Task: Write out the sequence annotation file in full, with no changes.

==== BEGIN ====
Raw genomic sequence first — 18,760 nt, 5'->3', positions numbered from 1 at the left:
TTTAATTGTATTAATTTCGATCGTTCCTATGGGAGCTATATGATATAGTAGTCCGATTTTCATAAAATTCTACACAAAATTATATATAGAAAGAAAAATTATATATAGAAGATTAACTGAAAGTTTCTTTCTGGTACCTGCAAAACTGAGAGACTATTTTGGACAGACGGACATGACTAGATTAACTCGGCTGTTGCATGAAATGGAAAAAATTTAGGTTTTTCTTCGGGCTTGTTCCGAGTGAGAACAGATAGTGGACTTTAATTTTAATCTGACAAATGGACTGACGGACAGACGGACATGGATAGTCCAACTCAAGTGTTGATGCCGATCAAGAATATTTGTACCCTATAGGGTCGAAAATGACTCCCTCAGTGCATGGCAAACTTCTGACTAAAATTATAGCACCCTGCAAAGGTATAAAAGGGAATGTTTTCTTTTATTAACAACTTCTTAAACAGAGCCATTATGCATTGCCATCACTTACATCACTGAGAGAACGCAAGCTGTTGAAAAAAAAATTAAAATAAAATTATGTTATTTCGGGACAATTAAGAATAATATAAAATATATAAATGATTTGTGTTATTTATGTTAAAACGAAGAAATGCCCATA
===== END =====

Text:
Raw genomic sequence first — 18,760 nt, 5'->3', positions numbered from 1 at the left:
TTTAATTGTATTAATTTCGATCGTTCCTATGGGAGCTATATGATATAGTAGTCCGATTTTCATAAAATTCTACACAAAATTATATATAGAAAGAAAAATTATATATAGAAGATTAACTGAAAGTTTCTTTCTGGTACCTGCAAAACTGAGAGACTATTTTGGACAGACGGACATGACTAGATTAACTCGGCTGTTGCATGAAATGGAAAAAATTTAGGTTTTTCTTCGGGCTTGTTCCGAGTGAGAACAGATAGTGGACTTTAATTTTAATCTGACAAATGGACTGACGGACAGACGGACATGGATAGTCCAACTCAAGTGTTGATGCCGATCAAGAATATTTGTACCCTATAGGGTCGAAAATGACTCCCTCAGTGCATGGCAAACTTCTGACTAAAATTATAGCACCCTGCAAAGGTATAAAAGGGAATGTTTTCTTTTATTAACAACTTCTTAAACAGAGCCATTATGCATTGCCATCACTTACATCACTGAGAGAACGCAAGCTGTTGAAAAAAAAATTAAAATAAAATTATGTTATTTCGGGACAATTAAGAATAATATAAAATATATAAATGATTTGTGTTATTTATGTTAAAACGAAGAAATGCCCATA